Consumers continue to grow more interested in mortgages
March 22, 2017
For some time now, consumers have grown increasingly interested in obtaining a mortgage - particularly when it comes to buying properties - thanks to the improving economy and long-held dreams of homeownership. In recent years, millions of Americans have benefited from economic recovery and potentially been put in a position to buy, allowing the mortgage market to take a step forward even as rates continue to rise nationwide.
In the week ending March 10, the total number of home loan requests filed nationwide rose by a seasonally adjusted 3.1 percent from the previous seven-day period, according to the latest Weekly Mortgage Applications Survey from the Mortgage Bankers Association. Interestingly, that push was largely driven by an increased interest in refinancing among current homeowners, for which applications jumped 4 percent, while those for new home purchases only rose 2 percent. However, purchase requests were also up 6 percent on an annual basis.
The increase in refinance requests came despite the fact mortgage rates rose sharply over the course of the previous week.
Building on the rise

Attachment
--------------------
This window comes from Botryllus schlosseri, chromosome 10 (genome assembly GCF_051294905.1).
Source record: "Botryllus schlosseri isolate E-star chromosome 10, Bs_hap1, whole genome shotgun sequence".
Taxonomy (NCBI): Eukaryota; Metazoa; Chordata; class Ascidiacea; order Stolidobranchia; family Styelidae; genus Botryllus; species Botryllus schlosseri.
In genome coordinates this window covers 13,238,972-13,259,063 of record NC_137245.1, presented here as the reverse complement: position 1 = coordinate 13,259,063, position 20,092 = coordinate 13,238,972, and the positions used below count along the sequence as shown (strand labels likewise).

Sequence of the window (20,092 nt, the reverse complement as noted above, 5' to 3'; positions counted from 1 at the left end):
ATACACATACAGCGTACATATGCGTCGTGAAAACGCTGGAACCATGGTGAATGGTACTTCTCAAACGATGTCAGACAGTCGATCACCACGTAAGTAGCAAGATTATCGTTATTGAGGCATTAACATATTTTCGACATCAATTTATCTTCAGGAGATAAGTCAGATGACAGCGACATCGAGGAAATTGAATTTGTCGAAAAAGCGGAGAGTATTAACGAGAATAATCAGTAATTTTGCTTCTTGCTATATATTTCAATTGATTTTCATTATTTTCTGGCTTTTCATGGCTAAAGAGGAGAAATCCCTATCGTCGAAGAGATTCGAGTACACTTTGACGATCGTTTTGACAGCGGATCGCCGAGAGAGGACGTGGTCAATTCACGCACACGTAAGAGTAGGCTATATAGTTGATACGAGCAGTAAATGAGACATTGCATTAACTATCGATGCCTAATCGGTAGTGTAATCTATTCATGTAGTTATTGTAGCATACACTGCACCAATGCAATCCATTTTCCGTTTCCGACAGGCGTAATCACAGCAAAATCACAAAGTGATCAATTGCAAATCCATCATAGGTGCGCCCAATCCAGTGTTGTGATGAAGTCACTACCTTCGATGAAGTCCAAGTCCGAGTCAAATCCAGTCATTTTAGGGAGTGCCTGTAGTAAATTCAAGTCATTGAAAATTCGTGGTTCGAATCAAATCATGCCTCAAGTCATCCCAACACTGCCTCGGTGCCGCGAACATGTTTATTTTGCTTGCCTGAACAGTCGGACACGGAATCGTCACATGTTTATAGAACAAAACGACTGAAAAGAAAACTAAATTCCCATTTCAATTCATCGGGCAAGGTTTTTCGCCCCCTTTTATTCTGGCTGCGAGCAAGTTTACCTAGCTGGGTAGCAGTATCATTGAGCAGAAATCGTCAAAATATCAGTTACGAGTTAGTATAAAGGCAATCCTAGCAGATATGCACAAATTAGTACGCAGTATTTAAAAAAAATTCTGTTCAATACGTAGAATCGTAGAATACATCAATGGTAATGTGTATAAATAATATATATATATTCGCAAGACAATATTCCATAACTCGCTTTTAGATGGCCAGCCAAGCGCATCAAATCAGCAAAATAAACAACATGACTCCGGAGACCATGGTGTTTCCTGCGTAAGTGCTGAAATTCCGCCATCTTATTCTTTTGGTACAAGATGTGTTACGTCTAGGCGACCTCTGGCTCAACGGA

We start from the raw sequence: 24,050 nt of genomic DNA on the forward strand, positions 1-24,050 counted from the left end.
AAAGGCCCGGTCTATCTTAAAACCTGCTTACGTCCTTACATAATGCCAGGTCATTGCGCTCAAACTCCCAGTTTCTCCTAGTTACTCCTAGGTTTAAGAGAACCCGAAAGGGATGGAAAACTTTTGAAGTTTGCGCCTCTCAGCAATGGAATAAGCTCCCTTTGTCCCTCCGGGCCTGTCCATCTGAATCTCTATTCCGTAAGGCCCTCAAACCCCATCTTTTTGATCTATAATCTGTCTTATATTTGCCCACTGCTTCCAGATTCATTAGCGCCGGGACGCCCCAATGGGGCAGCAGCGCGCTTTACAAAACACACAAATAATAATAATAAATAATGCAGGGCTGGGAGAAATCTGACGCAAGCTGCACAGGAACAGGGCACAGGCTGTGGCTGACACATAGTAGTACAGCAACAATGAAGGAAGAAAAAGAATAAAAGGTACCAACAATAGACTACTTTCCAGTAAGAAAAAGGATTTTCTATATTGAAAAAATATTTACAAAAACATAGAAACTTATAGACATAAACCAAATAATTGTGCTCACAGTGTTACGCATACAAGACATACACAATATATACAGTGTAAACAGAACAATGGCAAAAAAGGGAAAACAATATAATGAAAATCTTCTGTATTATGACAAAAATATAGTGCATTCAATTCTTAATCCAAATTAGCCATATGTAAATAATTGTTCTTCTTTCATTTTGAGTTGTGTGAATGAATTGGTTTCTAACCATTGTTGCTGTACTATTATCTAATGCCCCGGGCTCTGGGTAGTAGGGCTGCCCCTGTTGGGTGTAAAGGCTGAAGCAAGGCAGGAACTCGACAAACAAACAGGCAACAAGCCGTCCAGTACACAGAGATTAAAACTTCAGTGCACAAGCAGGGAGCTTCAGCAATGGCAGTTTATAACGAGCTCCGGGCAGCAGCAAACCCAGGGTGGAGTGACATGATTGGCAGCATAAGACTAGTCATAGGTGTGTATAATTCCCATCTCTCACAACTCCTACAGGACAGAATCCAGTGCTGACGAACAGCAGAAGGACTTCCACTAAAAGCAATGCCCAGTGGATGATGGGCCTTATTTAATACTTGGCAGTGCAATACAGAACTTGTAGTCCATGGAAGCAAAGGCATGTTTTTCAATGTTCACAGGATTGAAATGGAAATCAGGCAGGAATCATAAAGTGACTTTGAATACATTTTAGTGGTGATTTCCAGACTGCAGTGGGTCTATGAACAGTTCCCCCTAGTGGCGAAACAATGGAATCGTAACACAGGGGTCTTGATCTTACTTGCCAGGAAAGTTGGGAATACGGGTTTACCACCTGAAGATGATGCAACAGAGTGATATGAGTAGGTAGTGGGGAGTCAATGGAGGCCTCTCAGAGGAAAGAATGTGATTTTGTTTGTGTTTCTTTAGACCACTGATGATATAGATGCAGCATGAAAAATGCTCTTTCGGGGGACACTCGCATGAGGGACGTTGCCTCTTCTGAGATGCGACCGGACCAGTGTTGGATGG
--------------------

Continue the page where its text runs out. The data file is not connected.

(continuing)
One of the big impediments to consumers looking to buy homes, though, isn't related to interest among buyers. On the contrary, anecdotal evidence suggests there are huge numbers of would-be buyers pouring into the market but relatively few homes up for sale. Now, builders are trying to alleviate pent-up demand, and consumers are quickly moving to scoop up newly built homes, according to the MBA's latest Builder Application Survey.
In February, the number of applications for newly built properties jumped 2.2 percent on an annual basis, and 16 percent from January, with builders scrambling to stay ahead of demand, the report said. In all, the expected supply of new single-family homes rose 4.3 percent from January.
"The Builder Application Index posted a modest annual gain in February 2017," said Lynn Fisher, MBA's Vice President of Research and Economics. "The bar was high as last February was a particularly strong month for applications, as was March 2016. The surprisingly strong employment numbers for the beginning of 2017 suggest that demand for new homes should continue to grow this year. Additionally, based on the current reading, we expect seasonally adjusted new home sales to be up by about 8 percent in February compared to a year ago."
Lenders making credit more available
One of the big issues when it came to buying a house in recent years was lenders keeping a tight control on mortgage credit for most would-be buyers, but that's beginning to change, according to the MBA's latest Mortgage Credit Availability Index. In all, the MCAI ticked up 0.4 percent to a reading of 177.8 through the end of February, indicating that it was slightly easier to get a home loan these days. That index was set to a benchmark of 100 in March 2012, but the market still has a long way to go to get even close to replicating pre-recession norms.
With all this in mind, as well as rising rates and prices, the more quickly consumers can get into the market, the better off they're likely to be when it comes to locking in an affordable loan and getting credit approval.
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